In all my years of learning and teaching the art of Jeet Kune Do, I have only come across a handful of people who carry with them a personal journal.
And only ONE of them did it on their own initiative; it was already his personal habit to begin with.
This person is one of my long-time private students, and also happens to be the wealthiest persons I personally know.
Perhaps, I should rephrase the title of this entry and ask, “Why do you not journal?” instead.
Why do you not journal?
I am curious to understand.
Do you have an eidetic memory?
Are you able to effectively reflect on your learning over the weeks and months without having anything to refer to?
Do you genuinely care about what you have personally invested the time, money and effort to learn?
If you do, you should journal daily.
Even if it is just a sentence, or even a few words.
I do that at the start of the day, throughout the day and before I sleep.
Not on my phone, not on my tablet and certainly not on my computer.
I keep my intimate writings on every single one of those notebooks you see on the featured image of this entry.
And those are only the tip of the iceberg.
What are the benefits of journaling?
1. Effective Recall
If I want to extract something from, say, the year 2013 when I was learning Concept A from Mentor X, it’s documented.
I don’t trust my own short-term memory, much less long-term memory.
I know that I won’t be able to recall every important element, which basically means I assume that my memory will decay.
The most powerful thing about effective recall is that the present you will be able to stack your success on top of these reacquired concepts.
The last thing we want is to progress to a certain level, only to forget what we had learnt in the beginning.
2. The ‘Snowball Effect’
Journaling builds momentum.
You won’t feel it today, you won’t feel it tomorrow, but after a period of dedicated journaling, when you look back, you will be pleasantly surprised to see how much momentum you had unknowingly built by stacking every bit of learning on top of one another.
One tiny shot at a time, all eventually combining to form one big hole in the target.
Compare this to another person who thinks, “It’s okay, I will remember it somehow.”
It will all add up — very significantly — in the final analysis.
3. Clarity and Strength of Intent
Can a movie be filmed without a script?
Well, at the very least, we can be sure that no production company will be willing to take your movie on without one.
What if I told you that the same concept applies to the movie of your life?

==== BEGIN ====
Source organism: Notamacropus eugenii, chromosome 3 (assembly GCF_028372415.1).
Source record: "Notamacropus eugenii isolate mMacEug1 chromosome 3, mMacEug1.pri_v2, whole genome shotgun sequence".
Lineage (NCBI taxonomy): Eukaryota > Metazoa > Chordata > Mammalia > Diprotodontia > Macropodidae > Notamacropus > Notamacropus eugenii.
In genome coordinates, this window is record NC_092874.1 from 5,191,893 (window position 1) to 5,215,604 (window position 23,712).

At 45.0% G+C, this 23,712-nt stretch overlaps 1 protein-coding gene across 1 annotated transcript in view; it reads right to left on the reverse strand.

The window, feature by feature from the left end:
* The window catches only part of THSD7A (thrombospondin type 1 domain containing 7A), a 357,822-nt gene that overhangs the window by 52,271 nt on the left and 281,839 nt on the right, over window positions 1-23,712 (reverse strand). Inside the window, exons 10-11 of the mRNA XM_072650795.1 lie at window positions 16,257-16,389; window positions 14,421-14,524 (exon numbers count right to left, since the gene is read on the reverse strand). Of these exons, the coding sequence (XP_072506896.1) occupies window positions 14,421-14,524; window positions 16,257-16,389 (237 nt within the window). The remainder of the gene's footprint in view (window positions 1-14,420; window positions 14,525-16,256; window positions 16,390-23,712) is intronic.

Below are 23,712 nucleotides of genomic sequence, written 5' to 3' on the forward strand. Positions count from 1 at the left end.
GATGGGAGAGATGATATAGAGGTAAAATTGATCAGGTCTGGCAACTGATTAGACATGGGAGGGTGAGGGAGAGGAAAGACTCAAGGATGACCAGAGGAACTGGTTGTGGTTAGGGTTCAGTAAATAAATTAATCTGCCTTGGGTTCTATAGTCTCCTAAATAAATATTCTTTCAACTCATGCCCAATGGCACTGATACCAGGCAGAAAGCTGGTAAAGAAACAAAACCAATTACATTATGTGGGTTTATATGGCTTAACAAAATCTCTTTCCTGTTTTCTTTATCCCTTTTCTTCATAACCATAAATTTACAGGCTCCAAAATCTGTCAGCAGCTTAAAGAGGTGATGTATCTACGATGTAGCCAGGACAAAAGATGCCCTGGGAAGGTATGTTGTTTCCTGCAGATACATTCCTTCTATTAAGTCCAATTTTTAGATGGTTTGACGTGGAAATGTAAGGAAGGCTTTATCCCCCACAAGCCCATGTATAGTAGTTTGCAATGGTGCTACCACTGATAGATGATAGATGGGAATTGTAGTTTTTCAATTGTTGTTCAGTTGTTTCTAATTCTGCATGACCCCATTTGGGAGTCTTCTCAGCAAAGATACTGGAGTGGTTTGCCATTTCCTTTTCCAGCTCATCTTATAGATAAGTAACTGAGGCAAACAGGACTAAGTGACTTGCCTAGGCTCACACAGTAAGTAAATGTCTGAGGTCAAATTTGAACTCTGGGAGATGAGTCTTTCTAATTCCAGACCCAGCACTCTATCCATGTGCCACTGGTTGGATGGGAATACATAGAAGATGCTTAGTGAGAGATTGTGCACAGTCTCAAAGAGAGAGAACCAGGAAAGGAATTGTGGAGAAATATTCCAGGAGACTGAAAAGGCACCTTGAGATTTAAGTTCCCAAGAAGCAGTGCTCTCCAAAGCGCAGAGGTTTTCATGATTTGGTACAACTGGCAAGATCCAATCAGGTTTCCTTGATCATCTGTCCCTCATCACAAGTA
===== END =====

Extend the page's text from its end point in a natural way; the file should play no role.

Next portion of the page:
Think about it.
“Writing notes” is taking down what other people say or want you to encode, but scripting is all about having clarity and strength of intent.
It is all about knowing where you want to go.
Not necessarily the “how”, that will come later.
What we want is a bird’s eye view and strategizing of how we will progress.
What are all the important pieces?
How should they all connect?
What do we not know?
What do we not know that we not know?
What are all the strategic points of getting to where we want to get?
Much like combat, either you PLAN (actually sit down and plan) to win, or you don’t.
In my experience with journaling, I realized a few shocking things.
The first one is that I noticed that literally every goal that I had written down seemed absurd and impossible at the time of writing, but without realizing it, I had either achieved all of them, or am already halfway there.
Maybe some of you can relate to this.
The other thing I realized was — I am wrong about many of my assumptions.
Especially when I start to assume that I already know certain things.
Especially when I start to assume that I am right.
Especially when I start to let success get into my head.
All I need to do is to flip back some pages back to review, say, what I was working on just three months ago.
And guess what I see?
My assumptions at the time? Wrong.
My beliefs about myself and the world? Wrong.
What I believe I could do, where I believed I was going, what I believed I knew — all incomplete assessments.
Journaling lets you see your own blind spots.
What else does that for you?
This final point is very much for the JKD man.
It is my personal favourite and most powerful habit.
It is also my go to strategy and focus for this year.
What exactly do I mean by focus?
I want less.
I want to eliminate.
I want to remove anything and everything that is clutter, that is unneeded, that is noise, that holds me back, that weighs me down, that distracts me.
You get the idea.
In order to become the most focused, the most single-minded, the most productive that I can ever be — I need to eliminate.
Very much like the concept of Economy in Jeet Kune Do, I want to achieve the most by doing the least.
If that is your go-to approach in the martial arts as a JKD man, why is it not the same way with your life?
As a student, I go to every training session equipped with a journal specially for that area of learning.
As a teacher, every time I realize a particular student isn’t journaling what he or she is learning from me, I get silently concerned.
Not only do I start to wonder, “Will what we are working on be forgotten in a few months’ time?”
I also think to myself,
“Do you even journal?”
Until next time,